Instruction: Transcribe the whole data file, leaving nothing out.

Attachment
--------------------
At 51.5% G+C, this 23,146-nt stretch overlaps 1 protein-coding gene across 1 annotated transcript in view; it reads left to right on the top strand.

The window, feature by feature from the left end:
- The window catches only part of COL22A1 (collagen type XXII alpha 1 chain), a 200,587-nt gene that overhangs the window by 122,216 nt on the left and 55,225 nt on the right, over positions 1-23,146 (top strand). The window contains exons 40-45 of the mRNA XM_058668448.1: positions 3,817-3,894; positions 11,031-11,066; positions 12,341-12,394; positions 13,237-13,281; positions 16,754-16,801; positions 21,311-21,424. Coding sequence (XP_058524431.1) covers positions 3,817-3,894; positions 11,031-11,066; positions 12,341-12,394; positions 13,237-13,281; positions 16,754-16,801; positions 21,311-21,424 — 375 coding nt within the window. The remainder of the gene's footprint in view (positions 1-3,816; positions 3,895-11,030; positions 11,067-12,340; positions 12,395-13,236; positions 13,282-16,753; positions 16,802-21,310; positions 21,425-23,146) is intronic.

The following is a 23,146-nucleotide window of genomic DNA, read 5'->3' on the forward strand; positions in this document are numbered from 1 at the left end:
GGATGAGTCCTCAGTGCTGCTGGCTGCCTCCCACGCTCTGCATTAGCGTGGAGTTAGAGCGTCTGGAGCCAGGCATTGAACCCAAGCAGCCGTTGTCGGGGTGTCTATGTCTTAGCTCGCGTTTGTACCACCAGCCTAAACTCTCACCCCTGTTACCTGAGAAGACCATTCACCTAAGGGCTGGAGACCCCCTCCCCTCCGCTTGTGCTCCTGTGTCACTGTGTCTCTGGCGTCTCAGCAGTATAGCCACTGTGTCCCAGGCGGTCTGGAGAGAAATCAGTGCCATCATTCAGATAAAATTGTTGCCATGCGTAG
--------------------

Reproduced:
At 51.5% G+C, this 23,146-nt stretch overlaps 1 protein-coding gene across 1 annotated transcript in view; it reads left to right on the top strand.

The window, feature by feature from the left end:
- The window catches only part of COL22A1 (collagen type XXII alpha 1 chain), a 200,587-nt gene that overhangs the window by 122,216 nt on the left and 55,225 nt on the right, over positions 1-23,146 (top strand). The window contains exons 40-45 of the mRNA XM_058668448.1: positions 3,817-3,894; positions 11,031-11,066; positions 12,341-12,394; positions 13,237-13,281; positions 16,754-16,801; positions 21,311-21,424. Coding sequence (XP_058524431.1) covers positions 3,817-3,894; positions 11,031-11,066; positions 12,341-12,394; positions 13,237-13,281; positions 16,754-16,801; positions 21,311-21,424 — 375 coding nt within the window. The remainder of the gene's footprint in view (positions 1-3,816; positions 3,895-11,030; positions 11,067-12,340; positions 12,395-13,236; positions 13,282-16,753; positions 16,802-21,310; positions 21,425-23,146) is intronic.

The following is a 23,146-nucleotide window of genomic DNA, read 5'->3' on the forward strand; positions in this document are numbered from 1 at the left end:
GGATGAGTCCTCAGTGCTGCTGGCTGCCTCCCACGCTCTGCATTAGCGTGGAGTTAGAGCGTCTGGAGCCAGGCATTGAACCCAAGCAGCCGTTGTCGGGGTGTCTATGTCTTAGCTCGCGTTTGTACCACCAGCCTAAACTCTCACCCCTGTTACCTGAGAAGACCATTCACCTAAGGGCTGGAGACCCCCTCCCCTCCGCTTGTGCTCCTGTGTCACTGTGTCTCTGGCGTCTCAGCAGTATAGCCACTGTGTCCCAGGCGGTCTGGAGAGAAATCAGTGCCATCATTCAGATAAAATTGTTGCCATGCGTAG